When I first started out playing Super Meat Boy I relished the challenge that it presented to me. As a long time gamer I pride myself on being able to conquer most modern games without having to break too much of a sweat. As many gamers will agree the past decade has seen many games go the route of not being particularly hard in order to drive their adoption rates and thus games with difficulty that decades ago wouldn’t have been out of place are now infamous for their difficulty. The trick is not making a game difficult for difficult’s sake, more it is to teach the player to overcome what they once thought was impossible and rewarding them as they learn.

Super Meat Boy does this quite consistently, presenting you with challenges that on the surface look nigh on impossible until you start having a crack at them. The last 5 levels are brilliant examples of this having stumped me to the point of staring blankly at the screen for minutes on end trying to figure out just how the heck I was going to beat the puzzle laid out before me. The learning curve is pretty smooth at the start but quickly ramps up into insane territory towards the end. I think this is best shown by my played time which sat at a 8 hours as I hit the last zone and 12 hours after finishing the game¹.

Shiiiiiiiiiiiiiiiiiiiiiiiiiiiiiiiiiiiiiiiiit!!!!

My Twitter followers will probably perk up at this point and say “Dave, wait a sec, didn’t you say you used a trainer to finish this game”. Yes I most assuredly did thanks to the last level requiring a key sequence that I just couldn’t master after 2 hours of trying to. The game tells you every time that you start it up that the keyboard is an inferior input device for Super Meat Boy but I had gone this far without using one and couldn’t be bothered setting up my PS3 controller with it. So I did what any programmer out there would do, I coded up a program in AutoIt to press the right keys with the right timing for me:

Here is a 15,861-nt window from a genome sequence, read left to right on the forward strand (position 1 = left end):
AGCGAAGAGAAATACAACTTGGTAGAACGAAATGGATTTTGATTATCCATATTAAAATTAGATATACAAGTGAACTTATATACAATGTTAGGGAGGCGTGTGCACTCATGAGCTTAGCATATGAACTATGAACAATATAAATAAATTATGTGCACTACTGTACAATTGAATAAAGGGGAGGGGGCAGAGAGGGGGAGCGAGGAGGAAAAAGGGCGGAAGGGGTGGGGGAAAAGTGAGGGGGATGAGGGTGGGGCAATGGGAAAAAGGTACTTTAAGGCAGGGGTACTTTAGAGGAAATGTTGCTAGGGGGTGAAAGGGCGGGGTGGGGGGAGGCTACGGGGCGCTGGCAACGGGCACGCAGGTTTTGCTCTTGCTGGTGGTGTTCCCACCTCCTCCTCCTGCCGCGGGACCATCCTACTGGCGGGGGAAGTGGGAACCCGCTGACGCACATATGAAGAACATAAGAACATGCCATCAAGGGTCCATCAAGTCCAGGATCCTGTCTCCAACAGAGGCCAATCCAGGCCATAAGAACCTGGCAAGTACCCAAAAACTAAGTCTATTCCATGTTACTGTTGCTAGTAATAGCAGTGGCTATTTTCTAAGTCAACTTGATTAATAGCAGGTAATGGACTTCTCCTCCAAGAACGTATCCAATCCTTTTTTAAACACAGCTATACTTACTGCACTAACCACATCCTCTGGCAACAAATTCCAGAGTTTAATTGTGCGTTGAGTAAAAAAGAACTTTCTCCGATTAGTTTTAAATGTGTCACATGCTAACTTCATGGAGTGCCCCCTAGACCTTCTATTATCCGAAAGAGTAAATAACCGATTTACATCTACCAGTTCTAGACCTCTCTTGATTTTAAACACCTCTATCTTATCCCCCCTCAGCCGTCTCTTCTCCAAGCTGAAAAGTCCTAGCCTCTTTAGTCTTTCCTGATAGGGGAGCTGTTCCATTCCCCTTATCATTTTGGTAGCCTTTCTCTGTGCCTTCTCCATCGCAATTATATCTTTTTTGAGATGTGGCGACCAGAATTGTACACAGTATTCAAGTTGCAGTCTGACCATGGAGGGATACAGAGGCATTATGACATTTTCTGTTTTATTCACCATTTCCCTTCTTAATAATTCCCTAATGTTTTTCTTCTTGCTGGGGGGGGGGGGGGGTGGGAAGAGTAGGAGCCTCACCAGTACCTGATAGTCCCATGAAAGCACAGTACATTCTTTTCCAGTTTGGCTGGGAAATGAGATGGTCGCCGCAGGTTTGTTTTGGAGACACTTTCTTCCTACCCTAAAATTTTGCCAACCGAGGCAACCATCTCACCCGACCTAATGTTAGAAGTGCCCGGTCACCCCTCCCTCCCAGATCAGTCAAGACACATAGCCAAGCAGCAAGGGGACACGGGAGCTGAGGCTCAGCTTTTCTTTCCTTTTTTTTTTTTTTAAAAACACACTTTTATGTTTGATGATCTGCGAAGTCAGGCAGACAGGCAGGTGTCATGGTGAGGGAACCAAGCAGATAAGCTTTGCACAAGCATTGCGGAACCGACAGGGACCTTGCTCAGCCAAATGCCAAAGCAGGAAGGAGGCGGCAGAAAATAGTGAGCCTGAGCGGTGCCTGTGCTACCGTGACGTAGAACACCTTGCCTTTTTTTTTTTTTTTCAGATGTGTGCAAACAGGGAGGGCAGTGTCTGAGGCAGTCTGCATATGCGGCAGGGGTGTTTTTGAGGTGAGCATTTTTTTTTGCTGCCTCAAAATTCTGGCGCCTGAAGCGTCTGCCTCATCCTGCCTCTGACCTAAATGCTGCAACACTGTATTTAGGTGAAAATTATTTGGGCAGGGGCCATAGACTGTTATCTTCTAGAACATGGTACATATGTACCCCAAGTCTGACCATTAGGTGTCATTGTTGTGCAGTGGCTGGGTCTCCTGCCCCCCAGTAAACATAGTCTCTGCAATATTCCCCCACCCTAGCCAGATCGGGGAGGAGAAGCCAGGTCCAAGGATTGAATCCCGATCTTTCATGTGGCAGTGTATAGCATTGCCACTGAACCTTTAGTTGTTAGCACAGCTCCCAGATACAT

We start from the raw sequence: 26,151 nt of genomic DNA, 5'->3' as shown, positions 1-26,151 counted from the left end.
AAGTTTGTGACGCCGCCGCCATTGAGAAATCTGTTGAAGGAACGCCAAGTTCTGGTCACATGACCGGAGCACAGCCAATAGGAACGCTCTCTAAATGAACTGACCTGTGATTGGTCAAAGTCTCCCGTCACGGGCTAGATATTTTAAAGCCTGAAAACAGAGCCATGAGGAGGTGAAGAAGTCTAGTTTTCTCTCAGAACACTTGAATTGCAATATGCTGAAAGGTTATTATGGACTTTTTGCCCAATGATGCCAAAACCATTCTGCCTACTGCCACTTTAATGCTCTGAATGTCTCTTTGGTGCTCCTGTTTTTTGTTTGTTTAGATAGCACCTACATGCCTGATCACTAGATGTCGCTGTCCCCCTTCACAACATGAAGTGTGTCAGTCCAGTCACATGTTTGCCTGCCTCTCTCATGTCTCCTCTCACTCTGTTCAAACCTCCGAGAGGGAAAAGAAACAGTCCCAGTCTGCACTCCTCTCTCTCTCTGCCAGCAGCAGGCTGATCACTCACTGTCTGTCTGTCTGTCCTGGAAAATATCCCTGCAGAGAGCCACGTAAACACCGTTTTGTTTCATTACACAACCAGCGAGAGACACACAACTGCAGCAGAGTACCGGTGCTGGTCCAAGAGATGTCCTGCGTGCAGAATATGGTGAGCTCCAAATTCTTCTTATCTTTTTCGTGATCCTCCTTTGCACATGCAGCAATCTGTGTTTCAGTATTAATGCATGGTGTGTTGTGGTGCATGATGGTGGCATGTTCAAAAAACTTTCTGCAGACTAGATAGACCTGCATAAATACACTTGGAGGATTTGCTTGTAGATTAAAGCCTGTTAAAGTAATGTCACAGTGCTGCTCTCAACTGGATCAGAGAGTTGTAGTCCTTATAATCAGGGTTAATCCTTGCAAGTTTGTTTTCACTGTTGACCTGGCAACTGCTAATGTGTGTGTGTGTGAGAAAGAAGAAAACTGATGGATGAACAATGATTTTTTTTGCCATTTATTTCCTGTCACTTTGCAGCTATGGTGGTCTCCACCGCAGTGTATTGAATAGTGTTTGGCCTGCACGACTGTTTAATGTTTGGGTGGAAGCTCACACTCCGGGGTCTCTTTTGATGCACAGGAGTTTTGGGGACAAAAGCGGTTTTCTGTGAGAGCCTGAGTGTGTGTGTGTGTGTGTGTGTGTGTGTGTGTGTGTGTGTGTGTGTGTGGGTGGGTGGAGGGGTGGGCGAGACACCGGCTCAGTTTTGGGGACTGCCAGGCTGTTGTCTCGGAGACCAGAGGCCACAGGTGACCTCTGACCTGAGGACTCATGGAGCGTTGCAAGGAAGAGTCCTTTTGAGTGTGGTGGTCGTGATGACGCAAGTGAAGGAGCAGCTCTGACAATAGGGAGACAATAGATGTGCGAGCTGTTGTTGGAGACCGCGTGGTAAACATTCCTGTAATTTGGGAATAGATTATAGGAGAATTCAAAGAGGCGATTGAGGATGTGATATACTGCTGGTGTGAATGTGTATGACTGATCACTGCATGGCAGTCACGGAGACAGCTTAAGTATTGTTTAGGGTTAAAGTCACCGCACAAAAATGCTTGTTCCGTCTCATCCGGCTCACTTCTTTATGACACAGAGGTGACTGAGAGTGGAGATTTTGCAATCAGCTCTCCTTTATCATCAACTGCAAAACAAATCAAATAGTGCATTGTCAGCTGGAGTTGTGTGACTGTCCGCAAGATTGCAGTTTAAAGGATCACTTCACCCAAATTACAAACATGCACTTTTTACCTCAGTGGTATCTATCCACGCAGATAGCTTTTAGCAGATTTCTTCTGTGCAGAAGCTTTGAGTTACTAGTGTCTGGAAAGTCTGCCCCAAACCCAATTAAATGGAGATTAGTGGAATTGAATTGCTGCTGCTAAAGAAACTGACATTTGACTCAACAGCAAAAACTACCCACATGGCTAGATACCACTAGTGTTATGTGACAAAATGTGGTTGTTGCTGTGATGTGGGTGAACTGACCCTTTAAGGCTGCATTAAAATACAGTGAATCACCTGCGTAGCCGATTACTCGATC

Sweet, sweet AutoIt.

If you look at that script you’ll get a sense for just how precise timing you need in order to execute the right moves in order to complete some of the levels. This script only gets you past the first major obstacle on the last level but that was more than enough as I was able to complete every other part of the level after an hour or so. It doesn’t work perfectly every time either with the sleep timer usually being off by a couple milliseconds either way, leaving Meat Boy standing there doing nothing or foolishly leaping to his death.

This sums up how I felt after finishing it.

Super Meat Boy sucked me in with its nostalgic feel and hat tips to classic gaming only to turn up the nostalgia even further by adding in punishing levels of difficulty. Immediately after finishing it I swore that I’d never go back to it, the sheer insanity of difficulty ruining the prospects of ever going back. However I hadn’t taken any screenshots of my adventure so I had to play for a bit to get some pictures for this review. 2 hours later I emerged after unlocking the Bit Trip Runner and playing through a couple of the warp zones I hadn’t seen. Truly Super Meat Boy had me experiencing beaten wife syndrome on a whole new level, I just couldn’t stay away from it no matter how much pain it put me through. Still this game is definitely not for everyone but at $20 on steam (and can be had at sale for $5) it’s hard to go wrong with Super Meat Boy, especially if you’re keen to revisit the world of games as it was almost 2 decades ago.

Super Meat Boy is available right now on Xbox360 and PC right now for $20. Game was played on the PC using a keyboard for the entire game, with a grand total of 14 hours played.

¹I do not care if it’s the real end or not. I got the achievement that said “The End” that’s it, it’s done! *puts fingers in ears* LA LA LA LA I CAN’T HEAR YOU!!!!!!!